Rock Church of the Crucifix in Carlentini

The rock church of the Carlentini Crucifix presents the most complex iconographic apparatus of rock Sicily.
The church, dating back to the 12th century, stands along the northern slopes of Colle Metapiccola, overlooks the Cava Ruccia, looking at Etna. The Greek city of Leontìnoi once stood in this area and the church of the Crucifix was its religious fulcrum.
The church, entirely excavated in the rock, is made up of two main rooms and other spaces connected to them.
The first environment, the Oratorium Populi, is configured as the real church. It has a quadrangular shape, an apse dug with an ogival arch that contains the altar, and is decorated with several layers of often overlapping frescoes, dated between the 12th and 17th centuries.
The second room, which today has an entrance which is believed to have originally been a window, is believed to have been subject to an eighteenth-century reconstruction which used it as a cult. Above the cave, a cenoby stood, of which some ruins are visible.
South of the Oratorium Populi there is an underground putridarium, i.e. a funerary chapel, and the related ossuaries dug into the back wall.
There are in the cave there are two further rooms: a very large first room which has a hypogeum, probably an ossuary; a second small room with decorations.
The expansion of the complex led to the partial destruction of the frescoes.
The Oratorium Populi is decorated with frescoes depicting Saints which overlap , have created a historic-artistic palimpsest of great interest. The oldest images date back to the century. XII-XIII and follow the Byzantine iconography. The fresco of Christ Pantocrator belongs to this period who, seated on a typically oriental imperial throne, with his severe gaze, manifests his omnipotence surrounded by four cherubs. The iconographic theme, also present in the Cathedral of Cefalù, allows us to place the work in the Norman period. To the north of the apse, strips of the fresco of the Crucifixion are preserved, hence the name of the church. This is followed by a wall on which devotional acts have taken place over the centuries, and on which there are up to five layers of fresco. The most frequent sacred images, on this side, are related to the Virgin Mary.
The rocky septum that separates the two western rooms is decorated on one side only, a decoration which was partly destroyed by the construction of a large arch, where < strong>five Byzantine icons, facing the devotees frontally, distinguished by red and white frames. The decoration is dated to the 13th century. Each icon is accompanied by a background divided into three chromatic fields, according to the blue, ocher, blue scheme, with the exception of the figure of the Virgin, characterized by an entirely blue background. All the figures are distinguished by halos and differ in clothing and position and have onomastic inscriptions abbreviated in the Greek alphabet which allow their identification: Saint Elizabeth in a praying position; Mother Hodegetria with Child; Saint Leonard with the chain, protector of innocent prisoners; St. John the Baptist holding up a scroll; An unidentified Holy Bishop with blessing hand. The inscriptions are in relief, as are the beaded decorations that embellish the garments and headdresses of all the subjects. In the part above there is an older layer of fresco, depicting the same characters.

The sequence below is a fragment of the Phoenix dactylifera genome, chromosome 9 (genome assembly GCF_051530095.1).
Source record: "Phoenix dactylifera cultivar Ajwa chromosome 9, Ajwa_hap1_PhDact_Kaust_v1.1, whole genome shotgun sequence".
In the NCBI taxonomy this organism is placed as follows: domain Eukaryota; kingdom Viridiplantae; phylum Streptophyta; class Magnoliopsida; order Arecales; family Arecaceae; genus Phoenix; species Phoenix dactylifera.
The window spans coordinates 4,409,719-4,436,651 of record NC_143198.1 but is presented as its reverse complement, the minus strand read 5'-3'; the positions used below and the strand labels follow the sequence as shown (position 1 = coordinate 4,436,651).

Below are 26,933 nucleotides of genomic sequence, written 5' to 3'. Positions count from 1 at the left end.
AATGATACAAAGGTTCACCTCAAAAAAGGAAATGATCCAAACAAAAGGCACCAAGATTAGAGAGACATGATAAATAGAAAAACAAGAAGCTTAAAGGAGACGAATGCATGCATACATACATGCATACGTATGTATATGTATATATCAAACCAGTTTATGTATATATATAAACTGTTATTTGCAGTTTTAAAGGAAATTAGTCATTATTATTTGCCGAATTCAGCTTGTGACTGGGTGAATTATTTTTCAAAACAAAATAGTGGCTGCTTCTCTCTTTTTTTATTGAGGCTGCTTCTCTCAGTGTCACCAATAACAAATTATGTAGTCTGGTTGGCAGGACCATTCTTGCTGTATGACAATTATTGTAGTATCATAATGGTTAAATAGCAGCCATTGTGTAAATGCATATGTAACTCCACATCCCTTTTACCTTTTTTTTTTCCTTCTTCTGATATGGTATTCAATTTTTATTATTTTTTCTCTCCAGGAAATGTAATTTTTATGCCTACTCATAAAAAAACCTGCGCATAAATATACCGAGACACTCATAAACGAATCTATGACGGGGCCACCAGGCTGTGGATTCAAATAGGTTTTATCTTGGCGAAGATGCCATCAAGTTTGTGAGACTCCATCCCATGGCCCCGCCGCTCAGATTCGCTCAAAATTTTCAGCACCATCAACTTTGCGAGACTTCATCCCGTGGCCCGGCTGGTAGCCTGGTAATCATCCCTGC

On the north wall of the Church there is the fresco of the Madonna del Latte, which belongs to the late Gothic period, between the end of the XIV and the beginning of the XV century. The Virgin is represented full-length in the maternal gesture of breastfeeding the Child, a symbolic expression of the sacred humanity of Mary, woman and mother of Jesus. Inside a double red and yellow frame, the image stands out against a covered blue background , in the upper part, by a white curtain dotted with small red crosses, like a starry sky, while, in the lower part, you can glimpse the structure of a seat on which the Madonna is seated, placed in three-quarter position. The Virgin wears a red robe embellished with beads at the cuffs and a mantle that covers her from head to toe. The face of the Madonna, represented in three quarters, turns a tender gaze towards the observer. Part of her breast emerges from her dress, to which the right hand of the Holy Child is humanly clinging, with her head stretched forward to breastfeed, while with the left she grasps the red dress of the Mother. Jesus wears a green tunic decorated with beads.
On the western back wall there are two images dating from the 15th and 16th centuries: the fresco of Christ the Wayfarer and San Cristoforo.
In the small north-western room was depicted a Deposition dating back to the century. XVII, now preserved in the Archaeological Museum of Lentini.

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